Note: Where available, the PDF/Word icon below is provided to view the complete and fully formatted document
 Download Current HansardDownload Current Hansard    View Or Save XMLView/Save XML

Previous Fragment    Next Fragment
Thursday, 5 April 2001
Page: 26602


Mr ABBOTT (Minister for Employment, Workplace Relations and Small Business) (3:49 PM) —The Leader of the Opposition began his speech today in effect complaining about the fact that he is constantly losing question time; I fear that he lost the MPI as well. I have quite a bit of respect for the office of Leader of the Opposition. The unfortunate thing is that this Leader of the Opposition has found that the gifts he showed as a follower have completely deserted him as a leader, because this Leader of the Opposition is incapable of making the decisions which are necessary for someone who would be a Prime Minister of this country. What the Leader of the Opposition has raised to an art form over the last few months is running around this country trying to make decent, honest Australians feel miserable about themselves and about their lives. Today he came into this House crying crocodile tears about a goods and services tax which he has pledged to keep. The fundamental fact that every Australian must know every time members opposite complain about the GST is that the GST will be their tax. They will keep a GST if they ever get into government. The basic difference between members opposite and members on this side of the House is that we have trust and faith in the Australian people. We believe that the Australian people are good enough to have a go at things and to come out on top. We are not constantly running down the Australian people. We are not constantly telling them that they are failures and that they cannot make it, which of course is the constant message from the Leader of the Opposition, who is Australia's `roonist' in chief, constantly running down what we all know to be the greatest country on earth.

I am very proud to be a member of a government which has an excellent record in all the things that count. This government has created nearly 800,000 jobs in the last five years. Half of those jobs have been full-time jobs, compared with the record of members opposite. In their last six years of government, they created less than half that number of jobs and nearly all of those jobs were part-time jobs. Under this government, wages have increased substantially for the first time in years. Average weekly earnings are up by 12 per cent under this government, after increasing by just four per cent in the previous 13 years. Basic award earnings are up by nine per cent under this government. Under the former government, they actually fell by five per cent. A government which said that they were of the workers, by the workers and for the workers actually boasted repeatedly in this House—I have heard them—about cutting workers' wages. Growth has been good, interest rates have come down and the average mortgage holder is about $300 a month better off, thanks to this government. This government has done all of this while maintaining Australians' traditional egalitarianism. The gap between the rich and poor has not grown. The numbers of the poor have not grown vis-a-vis the numbers of the rich, according to ABS statistics.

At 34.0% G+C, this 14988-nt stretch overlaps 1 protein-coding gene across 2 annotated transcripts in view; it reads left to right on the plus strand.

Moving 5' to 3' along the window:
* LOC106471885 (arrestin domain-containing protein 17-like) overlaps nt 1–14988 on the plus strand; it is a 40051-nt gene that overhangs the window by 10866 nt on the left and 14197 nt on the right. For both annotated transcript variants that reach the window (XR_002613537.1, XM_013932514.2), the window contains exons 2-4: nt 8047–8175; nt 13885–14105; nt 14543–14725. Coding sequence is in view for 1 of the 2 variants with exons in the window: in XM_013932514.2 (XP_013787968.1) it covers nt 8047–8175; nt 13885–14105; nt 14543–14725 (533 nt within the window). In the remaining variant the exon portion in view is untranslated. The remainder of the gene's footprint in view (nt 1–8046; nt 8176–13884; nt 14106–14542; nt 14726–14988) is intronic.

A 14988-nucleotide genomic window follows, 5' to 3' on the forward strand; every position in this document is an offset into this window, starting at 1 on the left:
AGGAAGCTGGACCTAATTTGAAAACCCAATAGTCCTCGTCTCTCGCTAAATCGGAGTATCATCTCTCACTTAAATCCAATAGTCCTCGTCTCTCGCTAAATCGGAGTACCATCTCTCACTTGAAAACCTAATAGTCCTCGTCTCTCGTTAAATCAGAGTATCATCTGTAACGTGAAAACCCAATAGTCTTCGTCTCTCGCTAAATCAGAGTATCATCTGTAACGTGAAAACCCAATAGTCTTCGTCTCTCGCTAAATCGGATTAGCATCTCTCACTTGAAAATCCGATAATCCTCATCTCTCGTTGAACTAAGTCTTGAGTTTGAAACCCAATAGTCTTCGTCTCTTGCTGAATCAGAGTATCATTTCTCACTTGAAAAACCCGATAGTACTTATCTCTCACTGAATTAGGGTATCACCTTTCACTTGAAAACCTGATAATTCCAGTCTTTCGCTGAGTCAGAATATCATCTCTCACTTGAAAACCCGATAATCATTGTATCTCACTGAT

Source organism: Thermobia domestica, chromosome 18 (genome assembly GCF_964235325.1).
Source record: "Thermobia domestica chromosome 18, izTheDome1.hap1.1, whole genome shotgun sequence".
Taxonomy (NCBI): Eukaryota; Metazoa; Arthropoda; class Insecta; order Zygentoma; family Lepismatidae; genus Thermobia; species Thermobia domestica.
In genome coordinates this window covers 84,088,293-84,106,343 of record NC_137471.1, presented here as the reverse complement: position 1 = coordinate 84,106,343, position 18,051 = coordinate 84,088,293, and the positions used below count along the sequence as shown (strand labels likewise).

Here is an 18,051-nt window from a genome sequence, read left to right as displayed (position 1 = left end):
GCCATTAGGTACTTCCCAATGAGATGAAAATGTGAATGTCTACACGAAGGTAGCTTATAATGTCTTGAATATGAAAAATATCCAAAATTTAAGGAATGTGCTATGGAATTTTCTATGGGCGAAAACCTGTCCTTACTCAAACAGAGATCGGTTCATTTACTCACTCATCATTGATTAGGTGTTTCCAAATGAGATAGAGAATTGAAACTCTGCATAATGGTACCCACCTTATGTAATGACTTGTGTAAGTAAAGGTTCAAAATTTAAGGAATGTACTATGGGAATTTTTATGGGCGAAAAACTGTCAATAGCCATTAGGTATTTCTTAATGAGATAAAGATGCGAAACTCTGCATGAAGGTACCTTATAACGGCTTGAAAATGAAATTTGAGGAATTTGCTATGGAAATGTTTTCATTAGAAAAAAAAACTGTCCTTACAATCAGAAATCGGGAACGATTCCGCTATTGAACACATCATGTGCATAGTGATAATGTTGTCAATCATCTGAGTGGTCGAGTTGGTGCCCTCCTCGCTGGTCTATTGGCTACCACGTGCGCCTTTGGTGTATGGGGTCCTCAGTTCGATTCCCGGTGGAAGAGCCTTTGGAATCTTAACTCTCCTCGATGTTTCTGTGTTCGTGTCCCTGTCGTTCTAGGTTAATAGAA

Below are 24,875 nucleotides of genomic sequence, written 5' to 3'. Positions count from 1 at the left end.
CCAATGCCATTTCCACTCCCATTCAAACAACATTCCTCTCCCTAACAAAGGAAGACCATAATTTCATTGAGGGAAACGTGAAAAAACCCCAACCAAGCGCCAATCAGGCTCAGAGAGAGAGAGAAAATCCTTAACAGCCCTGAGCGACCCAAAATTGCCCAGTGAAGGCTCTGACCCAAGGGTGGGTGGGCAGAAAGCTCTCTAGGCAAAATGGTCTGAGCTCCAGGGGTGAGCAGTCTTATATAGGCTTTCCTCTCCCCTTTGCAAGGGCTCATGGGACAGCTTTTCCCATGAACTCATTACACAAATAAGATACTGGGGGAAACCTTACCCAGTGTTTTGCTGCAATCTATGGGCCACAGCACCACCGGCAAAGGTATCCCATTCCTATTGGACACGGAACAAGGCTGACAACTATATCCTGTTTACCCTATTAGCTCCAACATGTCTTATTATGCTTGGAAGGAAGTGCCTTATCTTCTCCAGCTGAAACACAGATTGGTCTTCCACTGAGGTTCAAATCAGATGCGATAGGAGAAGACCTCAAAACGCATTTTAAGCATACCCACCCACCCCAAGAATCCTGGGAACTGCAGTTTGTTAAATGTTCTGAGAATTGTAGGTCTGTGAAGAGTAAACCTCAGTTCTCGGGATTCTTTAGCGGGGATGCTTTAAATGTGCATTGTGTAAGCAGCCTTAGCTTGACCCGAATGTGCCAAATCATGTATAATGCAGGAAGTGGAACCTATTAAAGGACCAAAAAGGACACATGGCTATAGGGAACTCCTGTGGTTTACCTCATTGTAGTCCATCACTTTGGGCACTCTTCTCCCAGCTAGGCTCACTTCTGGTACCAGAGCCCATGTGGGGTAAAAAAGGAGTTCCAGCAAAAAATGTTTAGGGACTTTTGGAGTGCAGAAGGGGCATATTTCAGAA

What is more, the government have been able to do things that we never thought we could. We never thought that we could reform the waterfront, but we have. Members opposite kept saying, repeatedly, that 25 lifts an hour was impossible, that the workers of Australia could not achieve these heroic feats of performance, but they have. Not only are we achieving 25 lifts per hour but on occasions, at Patricks and elsewhere on the Australian waterfront, Australian waterside workers are breaking world records. This is what the workers of Australia have been able to achieve because of the policies of our government, because of the structures that our government have put in place.

It was always supposed to be impossible to reform the gun laws of this country. That was supposed to be too hard, and yet this government, this Prime Minister, seized an opportunity and turned a tragedy into a triumph of the commonsense of the Australian people.

For 25 years Australians sat on the sidelines, wringing their hands impotently over the ongoing tragedy in East Timor. But thanks to this government, thanks to this Prime Minister, East Timor is free. For the first time in our history, Australia led an international military expedition for the freedom of another country. We did not go in there as someone else's ally. We did not go in there as someone else's sidekick. We did it ourselves, and our near neighbour is free for the first time in hundreds of years. It is a great triumph. It is one of the proudest boasts of modern Australia that East Timor is free, and it only happened thanks to this government. This government and this Prime Minister have surprised the Australian people because they have shown the flexibility, the imagination and the determination that was not supposed to exist amongst so-called conservatives—so-called right-wingers. This Prime Minister has stamped himself—his personality and his character—on this country in a way that no Prime Minister has since Bob Menzies.